Bubble, Squeak, and Oink

Potatoes and cabbage are a natural combination and a staple throughout the British. Each country has its own version: Colcannon in Ireland, Cawl Cennin a Thatws in Wales, Rumbledethumps in Scotland, and the onomatopoeic Bubble and Squeak in England. Traditionally breakfast food made from dinner leftovers, including meat or fish, Bubble and Squeak today it is generally purpose-made without meat.  But it still is an important part of a full English breakfast. In this whimsically named version I have put the meat back into the dish and made it into a one-dish dinner entrée. Clarissa Dickson Wright, co-star of the BBC’s Two Fat Ladies, has three admonitions for making bubble and squeak (from Cooking with the Two Fat Ladies (New York: Clarkson N. Potter, 1996) 97):

“1) There is no substitute for lard or beef drippings – if you object, eat something else.

“2) You need a really heavy frying pan.

“3) The potatoes must be cold before you start.”

Ingredients

 

Potatoes, peeled and diced

1 pound

450 grams

Lard

2 tablespoons

30 grams

Ham or English bacon, diced

4 ounces

100 grams

Onion, sliced ¼-inch (6mm) thick

4 ounces

100 grams

Cabbage, coarsely shredded

4 ounces

100 grams

Salt and pepper

to taste

to taste

Method

Put the potatoes in salted water and boil until soft, about 12 minutes. Drain and cool to room temperature.

When the potatoes are cold, melt ½ of the lard in a 10-inch (25 cm) cast iron skillet set over medium-high heat. Sauté the ham or bacon until it begins to crisp then add the onions. Continue cooking until they soften, about 3 to 5 minutes. Add the cabbage and stir to coat with the fat then turn the heat to medium, cover, and steam for about 3 minutes or until bright green. Turn the heat back to medium-high and put the potatoes into the skillet. Using a heavy spatula press the potatoes into the fat, mashing them coarsely and mixing them with the meat and vegetables. Season with salt and pepper. Distribute the remaining lard over the top and turn the potatoes over to crisp the other side. Serve immediately.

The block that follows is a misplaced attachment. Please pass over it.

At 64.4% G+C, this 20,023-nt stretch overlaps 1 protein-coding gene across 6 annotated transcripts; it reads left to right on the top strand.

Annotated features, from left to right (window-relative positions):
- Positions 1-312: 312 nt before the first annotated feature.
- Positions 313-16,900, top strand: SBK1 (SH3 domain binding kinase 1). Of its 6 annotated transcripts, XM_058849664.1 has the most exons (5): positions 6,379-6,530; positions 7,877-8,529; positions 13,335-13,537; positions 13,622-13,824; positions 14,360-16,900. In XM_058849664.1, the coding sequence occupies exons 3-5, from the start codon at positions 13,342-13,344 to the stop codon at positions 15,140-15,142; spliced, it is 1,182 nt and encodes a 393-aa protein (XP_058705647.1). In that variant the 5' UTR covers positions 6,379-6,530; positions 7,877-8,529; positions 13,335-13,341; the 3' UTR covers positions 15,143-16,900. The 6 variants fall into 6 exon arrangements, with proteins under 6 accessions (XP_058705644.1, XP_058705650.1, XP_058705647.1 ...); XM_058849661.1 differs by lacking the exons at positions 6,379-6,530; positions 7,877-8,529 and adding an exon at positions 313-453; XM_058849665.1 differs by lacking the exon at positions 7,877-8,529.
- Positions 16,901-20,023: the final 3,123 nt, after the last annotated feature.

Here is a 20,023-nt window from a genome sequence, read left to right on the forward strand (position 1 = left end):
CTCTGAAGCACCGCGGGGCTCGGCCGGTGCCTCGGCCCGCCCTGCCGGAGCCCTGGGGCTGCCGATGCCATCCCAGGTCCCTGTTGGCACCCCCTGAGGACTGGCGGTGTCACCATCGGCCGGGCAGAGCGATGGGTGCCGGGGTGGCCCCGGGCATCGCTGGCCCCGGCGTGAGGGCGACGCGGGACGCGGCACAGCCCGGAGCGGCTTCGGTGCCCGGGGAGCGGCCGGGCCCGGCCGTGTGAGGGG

Serves two as an entrée.

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3 responses to “Bubble, Squeak, and Oink

  1. Loni.Found.Herself October 11, 2011 at 14:39

    I love Bubble & Squeak (a holdover from my year living abroad in England) but have never attempted to make it. This looks wonderful. I think I’ll give it a whirl sometime.

  2. trixfred30 October 11, 2011 at 15:24

    ‘There is no substitute for lard or beef drippings – if you object, eat something else’. Damn right – I’m sick of olive oil!

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